Human breast milk forms highly organised structures during digestion and this discovery could be used for the development of new food supplements and nutritional formulas which are more easily digested.
The study by researchers from the Monash Institute of Pharmaceutical Sciences was published in the journal Angewandte Chernie.
According to lead researcher Professor Ben Boyd, the nutritional value of human breast milk and other types of milk are well known, but little research has been done into detailed structure of milk during digestion and how the fats in milk interact with the digestive system.
“Human breast milk is key to the survival and development of humans, yet until now we had no idea of the rich structure formation when it is digested,” says Prof Boyd.
“By finding out what happens to milk during digestion it will allow us to better understand how the essential nutritional components for building brain tissue and other parts of the body are absorbed.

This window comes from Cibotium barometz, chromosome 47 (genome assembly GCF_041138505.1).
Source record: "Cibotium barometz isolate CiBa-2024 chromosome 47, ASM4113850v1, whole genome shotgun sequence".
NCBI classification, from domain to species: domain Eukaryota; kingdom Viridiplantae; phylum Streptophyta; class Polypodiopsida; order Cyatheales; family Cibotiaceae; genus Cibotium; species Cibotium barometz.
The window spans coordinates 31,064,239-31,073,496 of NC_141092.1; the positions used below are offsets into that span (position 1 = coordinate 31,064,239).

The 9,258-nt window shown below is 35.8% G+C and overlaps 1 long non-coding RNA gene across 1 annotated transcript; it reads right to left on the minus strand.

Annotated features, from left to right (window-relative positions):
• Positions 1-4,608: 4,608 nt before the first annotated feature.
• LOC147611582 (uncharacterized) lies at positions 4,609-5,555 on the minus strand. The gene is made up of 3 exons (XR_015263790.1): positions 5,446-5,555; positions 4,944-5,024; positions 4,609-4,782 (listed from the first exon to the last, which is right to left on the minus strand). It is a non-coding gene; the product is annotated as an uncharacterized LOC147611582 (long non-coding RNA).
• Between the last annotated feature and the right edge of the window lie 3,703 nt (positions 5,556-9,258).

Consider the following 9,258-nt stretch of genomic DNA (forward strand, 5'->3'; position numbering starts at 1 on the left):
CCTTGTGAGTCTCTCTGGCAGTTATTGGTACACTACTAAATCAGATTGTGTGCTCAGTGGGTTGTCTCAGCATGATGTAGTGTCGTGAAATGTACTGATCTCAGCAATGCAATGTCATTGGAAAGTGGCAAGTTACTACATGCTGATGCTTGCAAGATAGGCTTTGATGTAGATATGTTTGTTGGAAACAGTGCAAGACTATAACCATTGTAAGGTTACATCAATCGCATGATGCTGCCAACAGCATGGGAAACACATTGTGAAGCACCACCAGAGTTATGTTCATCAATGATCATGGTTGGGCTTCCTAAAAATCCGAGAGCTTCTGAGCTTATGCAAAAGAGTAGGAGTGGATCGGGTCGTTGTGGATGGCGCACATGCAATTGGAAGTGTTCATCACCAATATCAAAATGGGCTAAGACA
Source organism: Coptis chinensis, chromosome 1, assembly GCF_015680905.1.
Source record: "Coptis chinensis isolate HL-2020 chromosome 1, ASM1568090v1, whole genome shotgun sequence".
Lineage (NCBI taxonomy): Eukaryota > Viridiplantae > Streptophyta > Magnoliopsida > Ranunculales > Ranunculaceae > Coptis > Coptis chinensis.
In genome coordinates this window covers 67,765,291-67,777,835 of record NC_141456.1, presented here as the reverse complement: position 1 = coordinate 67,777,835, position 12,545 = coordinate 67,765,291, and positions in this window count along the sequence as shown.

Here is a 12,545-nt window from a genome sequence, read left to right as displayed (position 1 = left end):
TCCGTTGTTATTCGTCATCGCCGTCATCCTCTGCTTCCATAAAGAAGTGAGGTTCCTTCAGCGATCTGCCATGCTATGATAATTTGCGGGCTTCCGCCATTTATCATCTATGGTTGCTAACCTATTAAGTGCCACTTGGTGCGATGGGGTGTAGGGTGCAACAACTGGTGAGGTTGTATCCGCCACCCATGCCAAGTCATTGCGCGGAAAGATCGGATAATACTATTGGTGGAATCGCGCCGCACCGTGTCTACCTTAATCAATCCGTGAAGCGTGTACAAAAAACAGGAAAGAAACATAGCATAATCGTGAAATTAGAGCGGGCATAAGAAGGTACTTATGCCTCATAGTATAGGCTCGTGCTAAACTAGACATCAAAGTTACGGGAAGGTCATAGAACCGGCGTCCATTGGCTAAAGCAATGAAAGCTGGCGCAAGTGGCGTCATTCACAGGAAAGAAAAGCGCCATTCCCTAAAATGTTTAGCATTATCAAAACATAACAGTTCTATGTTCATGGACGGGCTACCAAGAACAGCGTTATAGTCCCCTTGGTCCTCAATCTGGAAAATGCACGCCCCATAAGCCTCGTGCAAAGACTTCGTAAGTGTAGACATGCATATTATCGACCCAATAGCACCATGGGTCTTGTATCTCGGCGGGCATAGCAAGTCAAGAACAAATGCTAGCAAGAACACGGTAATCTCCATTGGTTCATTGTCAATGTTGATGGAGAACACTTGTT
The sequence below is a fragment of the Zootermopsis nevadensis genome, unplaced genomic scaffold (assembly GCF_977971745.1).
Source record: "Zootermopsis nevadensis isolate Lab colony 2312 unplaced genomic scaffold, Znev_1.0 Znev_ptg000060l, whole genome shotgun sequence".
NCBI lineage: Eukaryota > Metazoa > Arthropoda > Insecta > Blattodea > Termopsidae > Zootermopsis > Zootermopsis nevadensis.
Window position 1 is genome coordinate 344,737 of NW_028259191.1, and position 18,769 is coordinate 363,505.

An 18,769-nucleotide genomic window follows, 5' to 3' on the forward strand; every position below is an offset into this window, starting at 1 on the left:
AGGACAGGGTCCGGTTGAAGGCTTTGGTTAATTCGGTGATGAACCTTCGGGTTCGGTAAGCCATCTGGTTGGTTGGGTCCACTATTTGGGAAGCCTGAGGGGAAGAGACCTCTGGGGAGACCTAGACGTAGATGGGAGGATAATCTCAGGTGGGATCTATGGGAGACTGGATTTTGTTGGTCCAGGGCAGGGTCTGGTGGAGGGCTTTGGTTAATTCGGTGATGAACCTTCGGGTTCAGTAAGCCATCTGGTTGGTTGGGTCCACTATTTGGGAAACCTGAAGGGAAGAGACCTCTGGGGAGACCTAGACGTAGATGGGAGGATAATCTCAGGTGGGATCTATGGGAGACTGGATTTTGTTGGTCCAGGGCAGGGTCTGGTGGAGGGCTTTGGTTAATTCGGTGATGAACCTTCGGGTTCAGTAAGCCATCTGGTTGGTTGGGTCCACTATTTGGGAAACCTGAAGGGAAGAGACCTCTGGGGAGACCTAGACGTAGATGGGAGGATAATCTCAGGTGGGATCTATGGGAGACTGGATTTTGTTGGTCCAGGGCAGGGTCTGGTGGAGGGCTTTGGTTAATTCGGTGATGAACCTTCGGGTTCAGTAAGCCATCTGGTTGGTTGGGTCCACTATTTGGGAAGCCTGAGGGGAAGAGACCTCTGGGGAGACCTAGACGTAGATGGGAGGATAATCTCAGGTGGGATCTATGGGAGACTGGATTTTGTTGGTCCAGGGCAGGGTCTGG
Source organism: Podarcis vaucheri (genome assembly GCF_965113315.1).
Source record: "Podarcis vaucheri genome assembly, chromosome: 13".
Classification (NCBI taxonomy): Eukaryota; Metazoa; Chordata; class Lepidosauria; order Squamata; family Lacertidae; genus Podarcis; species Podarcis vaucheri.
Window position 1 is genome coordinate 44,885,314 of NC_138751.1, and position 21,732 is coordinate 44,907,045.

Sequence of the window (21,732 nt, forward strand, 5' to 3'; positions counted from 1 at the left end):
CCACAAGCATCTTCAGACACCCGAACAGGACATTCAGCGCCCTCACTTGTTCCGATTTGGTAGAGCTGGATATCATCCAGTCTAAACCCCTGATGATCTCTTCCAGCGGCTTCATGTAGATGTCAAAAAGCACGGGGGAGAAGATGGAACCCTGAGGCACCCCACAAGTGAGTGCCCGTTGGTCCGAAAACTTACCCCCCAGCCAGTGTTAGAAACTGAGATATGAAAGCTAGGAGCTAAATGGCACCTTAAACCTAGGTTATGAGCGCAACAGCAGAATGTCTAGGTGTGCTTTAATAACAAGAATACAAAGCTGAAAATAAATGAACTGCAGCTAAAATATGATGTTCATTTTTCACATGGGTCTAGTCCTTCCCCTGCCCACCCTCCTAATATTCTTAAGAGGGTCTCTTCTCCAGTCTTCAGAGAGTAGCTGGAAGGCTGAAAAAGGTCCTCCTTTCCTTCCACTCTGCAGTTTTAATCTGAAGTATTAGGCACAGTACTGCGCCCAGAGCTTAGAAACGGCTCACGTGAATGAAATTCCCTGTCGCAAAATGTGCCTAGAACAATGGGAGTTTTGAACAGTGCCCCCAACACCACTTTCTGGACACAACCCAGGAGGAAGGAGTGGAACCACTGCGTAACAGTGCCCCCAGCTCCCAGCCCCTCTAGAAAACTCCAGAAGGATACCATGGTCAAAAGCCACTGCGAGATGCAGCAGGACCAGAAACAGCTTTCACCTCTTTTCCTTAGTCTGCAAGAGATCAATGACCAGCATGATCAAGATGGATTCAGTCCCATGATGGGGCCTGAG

“Potentially we could use these findings to design more effective food and nutritional supplements.”
Prof Boyd says results indicate that in people lacking normal mechanisms to aid digestion, the structure of milk adapts to overcome this.
This finding may be particularly important for premature infants, whose digestive system is often not fully functional.
“We suspected that the fats in milk form structures to aid the digestive process but until now we’ve not been able to prove this,” he says.
“We need to do further work but this study suggests that if you’re lacking normal mechanisms to aid digestion, then there is a compensatory system present in human breast milk that adapts to allow those individuals to survive.”